Provided by: libdancer2-perl_0.207000+dfsg-1_all bug

NAME

       Dancer2::Plugin - base class for Dancer2 plugins

VERSION

       version 0.207000

SYNOPSIS

       The plugin itself:

           package Dancer2::Plugin::Polite;

           use strict;
           use warnings;

           use Dancer2::Plugin;

           has smiley => (
               is => 'ro',
               default => sub {
                   $_[0]->config->{smiley} || ':-)'
               }
           );

           plugin_keywords 'add_smileys';

           sub BUILD {
               my $plugin = shift;

               $plugin->app->add_hook( Dancer2::Core::Hook->new(
                   name => 'after',
                   code => sub { $_[0]->content( $_[0]->content . " ... please?" ) }
               ));

               $plugin->app->add_route(
                   method => 'get',
                   regexp => '/goodbye',
                   code   => sub {
                       my $app = shift;
                       'farewell, ' . $app->request->params->{name};
                   },
               );

           }

           sub add_smileys {
               my( $plugin, $text ) = @_;

               $text =~ s/ (?<= \. ) / $plugin->smiley /xeg;

               return $text;
           }

           1;

       then to load into the app:

           package MyApp;

           use strict;
           use warnings;

           use Dancer2;

           BEGIN { # would usually be in config.yml
               set plugins => {
                   Polite => {
                       smiley => '8-D',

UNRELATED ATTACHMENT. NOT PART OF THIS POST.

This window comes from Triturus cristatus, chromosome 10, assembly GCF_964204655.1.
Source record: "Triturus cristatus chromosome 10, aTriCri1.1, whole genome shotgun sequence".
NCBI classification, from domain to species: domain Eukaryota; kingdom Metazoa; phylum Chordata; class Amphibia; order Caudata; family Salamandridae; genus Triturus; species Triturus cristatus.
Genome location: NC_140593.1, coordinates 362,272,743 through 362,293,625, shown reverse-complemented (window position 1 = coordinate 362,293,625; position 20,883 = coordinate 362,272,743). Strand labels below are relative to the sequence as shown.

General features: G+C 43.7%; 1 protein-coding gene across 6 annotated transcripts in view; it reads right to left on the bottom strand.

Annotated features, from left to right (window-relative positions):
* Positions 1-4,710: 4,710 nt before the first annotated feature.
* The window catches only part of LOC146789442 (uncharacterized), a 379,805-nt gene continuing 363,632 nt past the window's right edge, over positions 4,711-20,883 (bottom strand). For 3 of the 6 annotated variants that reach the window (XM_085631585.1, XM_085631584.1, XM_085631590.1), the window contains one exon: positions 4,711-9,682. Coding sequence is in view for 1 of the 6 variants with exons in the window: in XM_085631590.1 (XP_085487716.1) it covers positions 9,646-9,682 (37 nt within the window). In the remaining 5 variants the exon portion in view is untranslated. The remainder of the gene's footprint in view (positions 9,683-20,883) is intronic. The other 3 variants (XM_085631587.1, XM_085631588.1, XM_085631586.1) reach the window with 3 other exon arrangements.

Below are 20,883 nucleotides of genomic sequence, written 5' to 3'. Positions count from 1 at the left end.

},
               };
           }

           use Dancer2::Plugin::Polite;

           get '/' => sub {
               add_smileys( 'make me a sandwich.' );
           };

           1;

DESCRIPTION

   Writing the plugin
       "use Dancer2::Plugin"

       The plugin must begin with

           use Dancer2::Plugin;

       which will turn the package into a Moo class that inherits from Dancer2::Plugin. The base
       class provides the plugin with two attributes: "app", which is populated with the Dancer2
       app object for which the plugin is being initialized for, and "config" which holds the
       plugin section of the application configuration.

       Modifying the app at building time

       If the plugin needs to tinker with the application -- add routes or hooks, for example --
       it can do so within its "BUILD()" function.

           sub BUILD {
               my $plugin = shift;

               $plugin->app->add_route( ... );
           }

       Adding keywords

       Via "plugin_keywords"

       Keywords that the plugin wishes to export to the Dancer2 app can be defined via the
       "plugin_keywords" keyword:

           plugin_keywords qw/
               add_smileys
               add_sad_kitten
           /;

       Each of the keyword will resolve to the class method of the same name. When invoked as
       keyword, it'll be passed the plugin object as its first argument.

           sub add_smileys {
               my( $plugin, $text ) = @_;

               return join ' ', $text, $plugin->smiley;
           }

           # and then in the app

           get '/' => sub {
               add_smileys( "Hi there!" );
           };

       You can also pass the functions directly to "plugin_keywords".

           plugin_keywords
               add_smileys => sub {
                   my( $plugin, $text ) = @_;

                   $text =~ s/ (?<= \. ) / $plugin->smiley /xeg;

                   return $text;
               },
               add_sad_kitten => sub { ... };

       Or a mix of both styles. We're easy that way:

           plugin_keywords
               add_smileys => sub {
                   my( $plugin, $text ) = @_;

                   $text =~ s/ (?<= \. ) / $plugin->smiley /xeg;

                   return $text;
               },
               'add_sad_kitten';

           sub add_sad_kitten {
               ...;
           }

       If you want several keywords to be synonyms calling the same function, you can list them
       in an arrayref. The first function of the list is taken to be the "real" method to link to
       the keywords.

           plugin_keywords [qw/ add_smileys add_happy_face /];

           sub add_smileys { ... }

       Calls to "plugin_keywords" are cumulative.

       Via the ":PluginKeyword" function attribute